Expense management is increasingly becoming an on-the-go and automated system, wherein employees request and are approved expenditures on everything from airlines to hotel rooms in real time. Or, at least, that’s the way it should be.
Earlier this month, Abacus, which makes real-time expense management solutions, said it had finalized its integration with B2B software suite NetSuite. The cross-functionality now lets NetSuite users input and synchronize data directly tied to reimbursement. The result is an integrated tool that lets mid-market companies using NetSuite bring better visibility into reconciling data from employees “out in the field” traveling on behalf of their company.
In an interview with PYMNTS, Omar Qari, Abacus cofounder, said: “Larger organizations need more real-time data, across all reimbursement, and with the syncing up with corporate cards” and other forms of payments. “These are the companies that time savings and cost savings multiply exponentially” with streamlined expense management, said Qari.
In effect, he continued, data in larger companies tends to exist in silos, with legacy technology in place, “or expense reporting is basically what the employee has had in a shoebox for the last six weeks,” said Qari. Such delayed and ad hoc documentation can be further damaging to corporate efficiency once manual data entry enters the picture, he said.
The cloud-driven technology between Abacus and NetSuite, said Qari, is such that an employee can take a photo of a bill using a mobile device, send that visual report into NetSuite and that data will be reconciled with expense reporting. Each expense, said Qari, can be tracked and displayed through customizable dashboard functions (which dictate what data can be shared between Abacus and NetSuite), across parameters such as clients, employees, sales force and the like. That means, Qari said, that further insight can be gleaned, including return on investment, on efforts spent on clients or even projects.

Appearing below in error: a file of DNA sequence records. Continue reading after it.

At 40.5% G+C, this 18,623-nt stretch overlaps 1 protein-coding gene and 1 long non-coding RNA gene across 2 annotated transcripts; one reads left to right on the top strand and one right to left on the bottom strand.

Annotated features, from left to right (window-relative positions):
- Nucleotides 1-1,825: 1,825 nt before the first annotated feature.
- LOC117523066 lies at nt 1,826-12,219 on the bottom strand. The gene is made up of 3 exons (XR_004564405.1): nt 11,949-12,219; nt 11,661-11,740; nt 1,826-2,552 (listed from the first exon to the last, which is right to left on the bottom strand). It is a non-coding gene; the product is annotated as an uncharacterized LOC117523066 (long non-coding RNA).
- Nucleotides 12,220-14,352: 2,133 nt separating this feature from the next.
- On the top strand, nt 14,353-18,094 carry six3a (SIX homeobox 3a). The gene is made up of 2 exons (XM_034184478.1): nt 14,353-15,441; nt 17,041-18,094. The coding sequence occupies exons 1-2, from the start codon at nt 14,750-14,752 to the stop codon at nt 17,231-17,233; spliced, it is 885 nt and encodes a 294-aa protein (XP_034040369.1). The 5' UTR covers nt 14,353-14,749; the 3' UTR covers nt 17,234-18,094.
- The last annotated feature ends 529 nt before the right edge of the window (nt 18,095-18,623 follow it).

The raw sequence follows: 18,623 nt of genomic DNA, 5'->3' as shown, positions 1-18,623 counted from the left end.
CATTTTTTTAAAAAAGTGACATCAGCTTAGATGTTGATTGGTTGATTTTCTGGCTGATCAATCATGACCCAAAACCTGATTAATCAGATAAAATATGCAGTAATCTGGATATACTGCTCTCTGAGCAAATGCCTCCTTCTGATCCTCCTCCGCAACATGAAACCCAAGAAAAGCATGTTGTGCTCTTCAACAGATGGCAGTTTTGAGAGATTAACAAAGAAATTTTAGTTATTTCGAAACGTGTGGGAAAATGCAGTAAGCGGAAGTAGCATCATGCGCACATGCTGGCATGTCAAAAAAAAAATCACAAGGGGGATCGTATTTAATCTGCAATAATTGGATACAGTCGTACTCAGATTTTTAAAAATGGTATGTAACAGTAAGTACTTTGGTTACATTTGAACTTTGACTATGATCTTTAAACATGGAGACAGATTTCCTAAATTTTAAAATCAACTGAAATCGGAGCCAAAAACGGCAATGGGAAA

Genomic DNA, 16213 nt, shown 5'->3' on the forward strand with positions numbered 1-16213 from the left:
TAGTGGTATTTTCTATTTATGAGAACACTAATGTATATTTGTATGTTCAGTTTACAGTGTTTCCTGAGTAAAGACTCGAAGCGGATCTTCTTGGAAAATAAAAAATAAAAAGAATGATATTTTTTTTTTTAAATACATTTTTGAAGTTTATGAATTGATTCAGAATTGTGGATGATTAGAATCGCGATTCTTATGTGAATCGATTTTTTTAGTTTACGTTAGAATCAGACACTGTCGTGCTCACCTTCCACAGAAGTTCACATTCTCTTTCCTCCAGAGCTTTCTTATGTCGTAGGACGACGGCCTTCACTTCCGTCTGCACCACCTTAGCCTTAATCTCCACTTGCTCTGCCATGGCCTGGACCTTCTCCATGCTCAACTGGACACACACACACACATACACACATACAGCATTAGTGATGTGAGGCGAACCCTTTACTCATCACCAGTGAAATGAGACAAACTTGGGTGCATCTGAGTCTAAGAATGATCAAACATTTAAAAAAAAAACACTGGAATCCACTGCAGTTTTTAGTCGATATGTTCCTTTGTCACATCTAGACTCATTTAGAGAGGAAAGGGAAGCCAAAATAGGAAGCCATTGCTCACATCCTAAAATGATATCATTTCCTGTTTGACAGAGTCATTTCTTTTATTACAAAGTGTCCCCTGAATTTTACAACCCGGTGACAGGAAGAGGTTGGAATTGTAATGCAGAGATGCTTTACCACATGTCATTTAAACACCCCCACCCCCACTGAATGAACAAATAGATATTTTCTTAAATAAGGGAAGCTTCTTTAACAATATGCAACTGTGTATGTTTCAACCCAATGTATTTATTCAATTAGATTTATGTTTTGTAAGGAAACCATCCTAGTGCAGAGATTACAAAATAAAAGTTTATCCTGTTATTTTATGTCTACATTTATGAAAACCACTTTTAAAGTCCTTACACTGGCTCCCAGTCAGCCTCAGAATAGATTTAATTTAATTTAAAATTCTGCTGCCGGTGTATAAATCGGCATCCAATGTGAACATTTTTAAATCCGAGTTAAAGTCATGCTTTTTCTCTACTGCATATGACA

And, in addition, expenses can be sent through the proper channels to be approved through a “push function” that allows for expense and accounting professionals to see them, be aware of them early and also send back final decisions to the employee. The visual process that the employee encounters can be likened, said Qari, “to a ‘Mad Libs’ style of rules that allows the employee to understand in real time which expenses can be reimbursed and which rules they may be violating.” On the administrator’s side, rules can be changed or per diems enforced. Abacus automatically flags unapproved expenses and passes the alerts on to the necessary higher-ups.
The automation functions allow for employees to link bank accounts to get deposits from approved expenses turned around in days, eliminating a common complaint of employees (i.e., lag time that can take months to see a check turned around).
When asked about the industries that may be among the “early adopters” of the partnership between NetSuite and Abacus, Qari said the roster would include financial services companies, followed by consulting companies, and that comes as the latter firms would want to ensure what expenses are billable.
Regardless of the benefits that can be accrued through speedier payments and data visibility, said Qari, the challenge remains to get companies to go through what Qari termed “a business process change, though one that helps with assessment of a business and which can help with pain points in reporting.”